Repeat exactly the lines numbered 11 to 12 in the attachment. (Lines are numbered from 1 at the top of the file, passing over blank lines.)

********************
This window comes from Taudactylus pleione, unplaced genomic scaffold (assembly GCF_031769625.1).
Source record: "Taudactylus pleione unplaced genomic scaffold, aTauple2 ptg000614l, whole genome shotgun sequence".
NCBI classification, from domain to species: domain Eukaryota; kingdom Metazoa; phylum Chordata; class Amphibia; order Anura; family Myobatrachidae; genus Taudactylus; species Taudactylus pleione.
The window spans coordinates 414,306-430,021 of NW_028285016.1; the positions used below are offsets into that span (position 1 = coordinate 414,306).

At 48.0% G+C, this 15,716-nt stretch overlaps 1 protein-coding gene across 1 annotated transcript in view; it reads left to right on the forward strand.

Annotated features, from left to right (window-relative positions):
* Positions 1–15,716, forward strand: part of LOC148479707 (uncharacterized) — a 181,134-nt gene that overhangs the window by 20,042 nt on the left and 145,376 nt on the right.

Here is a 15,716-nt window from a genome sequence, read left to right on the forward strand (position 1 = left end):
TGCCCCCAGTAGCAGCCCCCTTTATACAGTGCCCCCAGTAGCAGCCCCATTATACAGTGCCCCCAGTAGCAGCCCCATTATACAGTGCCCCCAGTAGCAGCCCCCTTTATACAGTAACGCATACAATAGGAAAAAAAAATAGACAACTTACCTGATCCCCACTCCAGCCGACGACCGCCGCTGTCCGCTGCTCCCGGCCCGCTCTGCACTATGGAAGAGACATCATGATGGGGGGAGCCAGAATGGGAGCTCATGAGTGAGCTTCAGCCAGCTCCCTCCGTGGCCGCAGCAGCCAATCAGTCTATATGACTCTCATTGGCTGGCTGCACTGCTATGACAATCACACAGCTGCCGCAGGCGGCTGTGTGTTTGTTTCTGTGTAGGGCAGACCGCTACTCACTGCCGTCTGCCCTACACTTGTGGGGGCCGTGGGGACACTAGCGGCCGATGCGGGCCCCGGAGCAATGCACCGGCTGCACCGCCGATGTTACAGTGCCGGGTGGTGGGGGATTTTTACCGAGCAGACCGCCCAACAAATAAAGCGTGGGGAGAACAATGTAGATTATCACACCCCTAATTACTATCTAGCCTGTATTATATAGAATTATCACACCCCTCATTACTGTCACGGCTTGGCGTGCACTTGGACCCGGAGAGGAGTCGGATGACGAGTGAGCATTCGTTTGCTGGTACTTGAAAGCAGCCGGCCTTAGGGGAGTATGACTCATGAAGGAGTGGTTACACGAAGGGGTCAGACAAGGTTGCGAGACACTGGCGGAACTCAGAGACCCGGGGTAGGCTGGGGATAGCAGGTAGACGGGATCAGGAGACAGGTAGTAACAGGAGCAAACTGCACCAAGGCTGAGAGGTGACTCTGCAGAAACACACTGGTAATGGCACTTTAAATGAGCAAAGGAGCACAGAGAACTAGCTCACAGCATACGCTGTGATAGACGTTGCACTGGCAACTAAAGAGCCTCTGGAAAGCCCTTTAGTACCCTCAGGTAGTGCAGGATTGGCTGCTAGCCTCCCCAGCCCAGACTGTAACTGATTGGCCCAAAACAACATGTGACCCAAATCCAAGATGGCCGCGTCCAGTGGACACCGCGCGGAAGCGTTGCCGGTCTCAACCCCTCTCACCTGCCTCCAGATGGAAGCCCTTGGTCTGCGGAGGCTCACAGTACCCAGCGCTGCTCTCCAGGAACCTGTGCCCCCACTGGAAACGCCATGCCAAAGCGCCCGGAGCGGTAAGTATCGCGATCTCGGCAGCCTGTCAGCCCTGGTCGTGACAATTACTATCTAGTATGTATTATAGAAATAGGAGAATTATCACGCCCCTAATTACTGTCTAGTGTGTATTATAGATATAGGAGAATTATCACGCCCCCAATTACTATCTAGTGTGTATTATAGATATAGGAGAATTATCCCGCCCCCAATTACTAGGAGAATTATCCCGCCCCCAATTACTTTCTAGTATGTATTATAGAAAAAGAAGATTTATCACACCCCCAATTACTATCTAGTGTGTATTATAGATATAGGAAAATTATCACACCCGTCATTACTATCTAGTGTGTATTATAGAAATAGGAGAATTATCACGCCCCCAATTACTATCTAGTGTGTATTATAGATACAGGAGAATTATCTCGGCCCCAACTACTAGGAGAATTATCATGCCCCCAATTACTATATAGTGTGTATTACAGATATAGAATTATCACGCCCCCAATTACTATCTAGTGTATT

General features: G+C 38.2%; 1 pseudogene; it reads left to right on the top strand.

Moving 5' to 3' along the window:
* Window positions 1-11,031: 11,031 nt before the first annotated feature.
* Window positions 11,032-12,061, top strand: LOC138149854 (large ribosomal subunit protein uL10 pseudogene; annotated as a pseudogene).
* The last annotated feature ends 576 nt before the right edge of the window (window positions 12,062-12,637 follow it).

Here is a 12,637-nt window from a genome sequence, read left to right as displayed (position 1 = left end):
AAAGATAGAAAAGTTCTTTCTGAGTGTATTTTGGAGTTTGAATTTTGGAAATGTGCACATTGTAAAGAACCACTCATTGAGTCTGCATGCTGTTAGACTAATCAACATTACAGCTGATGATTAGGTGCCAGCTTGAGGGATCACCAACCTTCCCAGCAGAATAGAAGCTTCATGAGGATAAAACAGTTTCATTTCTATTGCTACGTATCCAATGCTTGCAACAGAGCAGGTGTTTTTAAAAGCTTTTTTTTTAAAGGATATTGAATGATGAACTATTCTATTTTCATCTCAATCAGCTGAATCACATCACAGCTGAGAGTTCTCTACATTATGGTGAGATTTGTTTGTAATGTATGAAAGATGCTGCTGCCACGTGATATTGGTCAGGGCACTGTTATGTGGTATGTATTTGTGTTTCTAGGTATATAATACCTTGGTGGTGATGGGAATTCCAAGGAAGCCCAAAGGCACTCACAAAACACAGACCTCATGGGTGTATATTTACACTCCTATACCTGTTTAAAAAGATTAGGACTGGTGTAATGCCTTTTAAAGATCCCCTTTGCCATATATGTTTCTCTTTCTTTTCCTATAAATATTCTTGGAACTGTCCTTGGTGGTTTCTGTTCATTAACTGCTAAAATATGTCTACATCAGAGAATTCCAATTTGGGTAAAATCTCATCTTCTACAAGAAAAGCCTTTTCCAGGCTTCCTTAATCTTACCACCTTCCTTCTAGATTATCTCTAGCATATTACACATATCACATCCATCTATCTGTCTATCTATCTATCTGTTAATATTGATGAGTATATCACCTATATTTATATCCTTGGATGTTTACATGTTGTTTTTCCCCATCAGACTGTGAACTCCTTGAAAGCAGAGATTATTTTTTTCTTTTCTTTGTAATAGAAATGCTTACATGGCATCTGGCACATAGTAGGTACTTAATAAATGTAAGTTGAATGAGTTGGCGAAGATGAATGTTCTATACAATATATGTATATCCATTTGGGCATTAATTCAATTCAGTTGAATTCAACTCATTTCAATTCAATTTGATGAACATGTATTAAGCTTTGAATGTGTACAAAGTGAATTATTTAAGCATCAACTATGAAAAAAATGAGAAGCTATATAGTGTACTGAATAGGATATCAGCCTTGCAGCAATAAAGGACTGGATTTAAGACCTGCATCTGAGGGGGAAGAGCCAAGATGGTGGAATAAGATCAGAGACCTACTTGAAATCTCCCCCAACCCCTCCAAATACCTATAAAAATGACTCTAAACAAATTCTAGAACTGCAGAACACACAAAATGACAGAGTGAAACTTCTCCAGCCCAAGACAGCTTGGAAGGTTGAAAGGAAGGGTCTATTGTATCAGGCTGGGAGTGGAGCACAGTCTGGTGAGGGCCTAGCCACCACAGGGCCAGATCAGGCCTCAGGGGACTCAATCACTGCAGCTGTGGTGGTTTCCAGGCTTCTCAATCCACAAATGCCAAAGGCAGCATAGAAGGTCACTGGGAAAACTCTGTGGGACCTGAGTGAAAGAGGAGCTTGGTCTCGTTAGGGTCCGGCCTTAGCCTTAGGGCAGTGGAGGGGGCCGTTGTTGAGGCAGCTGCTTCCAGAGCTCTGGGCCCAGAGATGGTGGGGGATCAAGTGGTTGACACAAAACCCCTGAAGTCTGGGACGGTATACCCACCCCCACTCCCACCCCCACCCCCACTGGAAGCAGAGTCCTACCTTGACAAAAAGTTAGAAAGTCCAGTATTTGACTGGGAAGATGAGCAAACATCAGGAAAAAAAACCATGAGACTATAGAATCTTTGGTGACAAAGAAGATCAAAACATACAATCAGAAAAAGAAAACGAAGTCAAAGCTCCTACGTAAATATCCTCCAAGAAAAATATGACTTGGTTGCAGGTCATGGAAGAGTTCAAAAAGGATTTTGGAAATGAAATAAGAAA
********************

Moving 5' to 3' along the window:
* Window positions 1-11,031: 11,031 nt before the first annotated feature.